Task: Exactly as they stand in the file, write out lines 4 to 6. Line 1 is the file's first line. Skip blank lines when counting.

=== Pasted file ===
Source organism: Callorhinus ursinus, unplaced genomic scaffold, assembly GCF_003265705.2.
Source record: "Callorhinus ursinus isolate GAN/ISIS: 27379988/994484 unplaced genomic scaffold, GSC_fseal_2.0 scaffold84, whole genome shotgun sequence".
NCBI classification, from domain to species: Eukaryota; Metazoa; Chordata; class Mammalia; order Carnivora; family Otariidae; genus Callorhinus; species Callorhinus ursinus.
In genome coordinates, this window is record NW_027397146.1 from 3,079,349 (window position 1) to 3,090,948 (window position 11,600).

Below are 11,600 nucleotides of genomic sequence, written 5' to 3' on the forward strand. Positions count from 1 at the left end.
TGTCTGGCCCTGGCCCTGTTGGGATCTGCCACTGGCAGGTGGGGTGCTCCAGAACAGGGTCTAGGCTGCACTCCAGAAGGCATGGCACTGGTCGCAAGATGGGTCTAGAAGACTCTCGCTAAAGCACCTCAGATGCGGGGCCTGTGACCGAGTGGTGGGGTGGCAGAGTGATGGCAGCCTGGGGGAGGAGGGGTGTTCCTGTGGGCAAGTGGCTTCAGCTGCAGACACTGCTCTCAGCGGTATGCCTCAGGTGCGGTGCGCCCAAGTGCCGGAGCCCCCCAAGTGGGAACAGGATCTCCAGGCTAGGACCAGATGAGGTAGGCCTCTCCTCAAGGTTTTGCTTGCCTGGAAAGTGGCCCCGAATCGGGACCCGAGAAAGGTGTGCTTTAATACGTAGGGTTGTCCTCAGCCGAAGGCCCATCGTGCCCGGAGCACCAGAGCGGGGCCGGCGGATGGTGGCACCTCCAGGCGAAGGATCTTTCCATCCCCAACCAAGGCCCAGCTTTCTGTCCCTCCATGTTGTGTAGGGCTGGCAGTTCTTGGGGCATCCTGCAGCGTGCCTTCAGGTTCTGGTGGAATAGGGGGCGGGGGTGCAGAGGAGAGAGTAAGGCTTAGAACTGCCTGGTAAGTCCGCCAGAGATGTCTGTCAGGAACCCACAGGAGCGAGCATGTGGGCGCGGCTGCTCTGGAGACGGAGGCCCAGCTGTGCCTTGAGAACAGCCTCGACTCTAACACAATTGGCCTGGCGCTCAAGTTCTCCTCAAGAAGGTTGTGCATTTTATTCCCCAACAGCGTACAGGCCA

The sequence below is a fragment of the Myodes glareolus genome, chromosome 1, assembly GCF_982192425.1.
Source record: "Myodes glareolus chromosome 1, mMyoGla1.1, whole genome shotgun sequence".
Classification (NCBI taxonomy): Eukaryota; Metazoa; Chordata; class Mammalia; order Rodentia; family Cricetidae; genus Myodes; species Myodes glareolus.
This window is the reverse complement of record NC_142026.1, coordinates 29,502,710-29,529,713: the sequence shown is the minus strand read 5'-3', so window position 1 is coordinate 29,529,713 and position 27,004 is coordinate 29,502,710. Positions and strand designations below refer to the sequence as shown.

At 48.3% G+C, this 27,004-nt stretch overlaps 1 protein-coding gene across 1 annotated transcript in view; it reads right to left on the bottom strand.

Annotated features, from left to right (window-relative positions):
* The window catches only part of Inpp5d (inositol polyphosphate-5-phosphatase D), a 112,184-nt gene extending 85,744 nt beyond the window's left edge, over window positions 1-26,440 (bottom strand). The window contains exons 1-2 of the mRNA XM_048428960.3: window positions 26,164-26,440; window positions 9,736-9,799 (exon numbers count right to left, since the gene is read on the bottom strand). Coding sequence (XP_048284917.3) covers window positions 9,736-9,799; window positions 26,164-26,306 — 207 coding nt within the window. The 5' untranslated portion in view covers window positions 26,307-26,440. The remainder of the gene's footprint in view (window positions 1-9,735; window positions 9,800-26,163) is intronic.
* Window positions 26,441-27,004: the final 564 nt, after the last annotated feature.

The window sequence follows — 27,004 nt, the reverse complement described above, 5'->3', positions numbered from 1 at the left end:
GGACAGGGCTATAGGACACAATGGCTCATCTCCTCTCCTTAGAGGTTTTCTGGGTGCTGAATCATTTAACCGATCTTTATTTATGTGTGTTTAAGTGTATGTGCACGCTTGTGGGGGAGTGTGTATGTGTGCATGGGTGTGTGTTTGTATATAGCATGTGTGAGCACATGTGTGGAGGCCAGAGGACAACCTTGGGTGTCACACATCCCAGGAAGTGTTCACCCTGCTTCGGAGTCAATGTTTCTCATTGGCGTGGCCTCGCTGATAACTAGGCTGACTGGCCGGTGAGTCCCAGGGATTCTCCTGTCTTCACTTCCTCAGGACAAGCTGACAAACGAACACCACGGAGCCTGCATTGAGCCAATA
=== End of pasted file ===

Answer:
In genome coordinates, this window is record NW_027397146.1 from 3,079,349 (window position 1) to 3,090,948 (window position 11,600).

Below are 11,600 nucleotides of genomic sequence, written 5' to 3' on the forward strand. Positions count from 1 at the left end.
TGTCTGGCCCTGGCCCTGTTGGGATCTGCCACTGGCAGGTGGGGTGCTCCAGAACAGGGTCTAGGCTGCACTCCAGAAGGCATGGCACTGGTCGCAAGATGGGTCTAGAAGACTCTCGCTAAAGCACCTCAGATGCGGGGCCTGTGACCGAGTGGTGGGGTGGCAGAGTGATGGCAGCCTGGGGGAGGAGGGGTGTTCCTGTGGGCAAGTGGCTTCAGCTGCAGACACTGCTCTCAGCGGTATGCCTCAGGTGCGGTGCGCCCAAGTGCCGGAGCCCCCCAAGTGGGAACAGGATCTCCAGGCTAGGACCAGATGAGGTAGGCCTCTCCTCAAGGTTTTGCTTGCCTGGAAAGTGGCCCCGAATCGGGACCCGAGAAAGGTGTGCTTTAATACGTAGGGTTGTCCTCAGCCGAAGGCCCATCGTGCCCGGAGCACCAGAGCGGGGCCGGCGGATGGTGGCACCTCCAGGCGAAGGATCTTTCCATCCCCAACCAAGGCCCAGCTTTCTGTCCCTCCATGTTGTGTAGGGCTGGCAGTTCTTGGGGCATCCTGCAGCGTGCCTTCAGGTTCTGGTGGAATAGGGGGCGGGGGTGCAGAGGAGAGAGTAAGGCTTAGAACTGCCTGGTAAGTCCGCCAGAGATGTCTGTCAGGAACCCACAGGAGCGAGCATGTGGGCGCGGCTGCTCTGGAGACGGAGGCCCAGCTGTGCCTTGAGAACAGCCTCGACTCTAACACAATTGGCCTGGCGCTCAAGTTCTCCTCAAGAAGGTTGTGCATTTTATTCCCCAACAGCGTACAGGCCA